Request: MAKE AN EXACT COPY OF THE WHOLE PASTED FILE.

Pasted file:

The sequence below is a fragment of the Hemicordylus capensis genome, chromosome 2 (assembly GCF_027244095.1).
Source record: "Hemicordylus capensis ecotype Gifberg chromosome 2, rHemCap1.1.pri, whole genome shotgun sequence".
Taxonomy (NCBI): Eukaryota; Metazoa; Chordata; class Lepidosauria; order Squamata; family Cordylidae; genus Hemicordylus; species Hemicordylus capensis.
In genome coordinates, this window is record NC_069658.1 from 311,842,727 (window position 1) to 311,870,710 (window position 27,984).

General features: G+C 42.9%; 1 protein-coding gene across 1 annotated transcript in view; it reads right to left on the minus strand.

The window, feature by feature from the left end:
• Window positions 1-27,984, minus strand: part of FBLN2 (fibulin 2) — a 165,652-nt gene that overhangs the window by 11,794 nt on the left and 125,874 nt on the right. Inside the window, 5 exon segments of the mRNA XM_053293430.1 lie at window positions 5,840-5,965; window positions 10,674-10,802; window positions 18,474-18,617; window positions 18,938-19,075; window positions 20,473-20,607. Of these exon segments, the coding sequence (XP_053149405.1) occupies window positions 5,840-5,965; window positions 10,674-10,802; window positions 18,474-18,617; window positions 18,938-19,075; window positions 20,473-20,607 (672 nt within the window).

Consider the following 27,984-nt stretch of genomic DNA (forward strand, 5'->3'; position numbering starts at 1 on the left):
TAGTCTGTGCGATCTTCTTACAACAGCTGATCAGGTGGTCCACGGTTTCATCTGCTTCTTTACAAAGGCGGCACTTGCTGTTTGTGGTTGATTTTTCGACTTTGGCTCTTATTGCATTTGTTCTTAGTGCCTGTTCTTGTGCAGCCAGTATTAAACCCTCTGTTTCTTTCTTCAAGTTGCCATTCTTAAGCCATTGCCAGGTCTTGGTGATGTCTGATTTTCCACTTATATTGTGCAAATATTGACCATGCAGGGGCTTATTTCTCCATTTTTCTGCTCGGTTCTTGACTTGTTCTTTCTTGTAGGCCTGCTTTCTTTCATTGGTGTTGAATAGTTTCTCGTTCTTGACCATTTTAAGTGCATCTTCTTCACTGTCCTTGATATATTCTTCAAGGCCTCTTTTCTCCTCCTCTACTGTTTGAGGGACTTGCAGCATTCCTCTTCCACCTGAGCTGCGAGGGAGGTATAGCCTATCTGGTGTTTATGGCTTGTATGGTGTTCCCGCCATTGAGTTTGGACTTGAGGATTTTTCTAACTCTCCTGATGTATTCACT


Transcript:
The sequence below is a fragment of the Hemicordylus capensis genome, chromosome 2 (assembly GCF_027244095.1).
Source record: "Hemicordylus capensis ecotype Gifberg chromosome 2, rHemCap1.1.pri, whole genome shotgun sequence".
Taxonomy (NCBI): Eukaryota; Metazoa; Chordata; class Lepidosauria; order Squamata; family Cordylidae; genus Hemicordylus; species Hemicordylus capensis.
In genome coordinates, this window is record NC_069658.1 from 311,842,727 (window position 1) to 311,870,710 (window position 27,984).

General features: G+C 42.9%; 1 protein-coding gene across 1 annotated transcript in view; it reads right to left on the minus strand.

The window, feature by feature from the left end:
• Window positions 1-27,984, minus strand: part of FBLN2 (fibulin 2) — a 165,652-nt gene that overhangs the window by 11,794 nt on the left and 125,874 nt on the right. Inside the window, 5 exon segments of the mRNA XM_053293430.1 lie at window positions 5,840-5,965; window positions 10,674-10,802; window positions 18,474-18,617; window positions 18,938-19,075; window positions 20,473-20,607. Of these exon segments, the coding sequence (XP_053149405.1) occupies window positions 5,840-5,965; window positions 10,674-10,802; window positions 18,474-18,617; window positions 18,938-19,075; window positions 20,473-20,607 (672 nt within the window).

Consider the following 27,984-nt stretch of genomic DNA (forward strand, 5'->3'; position numbering starts at 1 on the left):
TAGTCTGTGCGATCTTCTTACAACAGCTGATCAGGTGGTCCACGGTTTCATCTGCTTCTTTACAAAGGCGGCACTTGCTGTTTGTGGTTGATTTTTCGACTTTGGCTCTTATTGCATTTGTTCTTAGTGCCTGTTCTTGTGCAGCCAGTATTAAACCCTCTGTTTCTTTCTTCAAGTTGCCATTCTTAAGCCATTGCCAGGTCTTGGTGATGTCTGATTTTCCACTTATATTGTGCAAATATTGACCATGCAGGGGCTTATTTCTCCATTTTTCTGCTCGGTTCTTGACTTGTTCTTTCTTGTAGGCCTGCTTTCTTTCATTGGTGTTGAATAGTTTCTCGTTCTTGACCATTTTAAGTGCATCTTCTTCACTGTCCTTGATATATTCTTCAAGGCCTCTTTTCTCCTCCTCTACTGTTTGAGGGACTTGCAGCATTCCTCTTCCACCTGAGCTGCGAGGGAGGTATAGCCTATCTGGTGTTTATGGCTTGTATGGTGTTCCCGCCATTGAGTTTGGACTTGAGGATTTTTCTAACTCTCCTGATGTATTCACT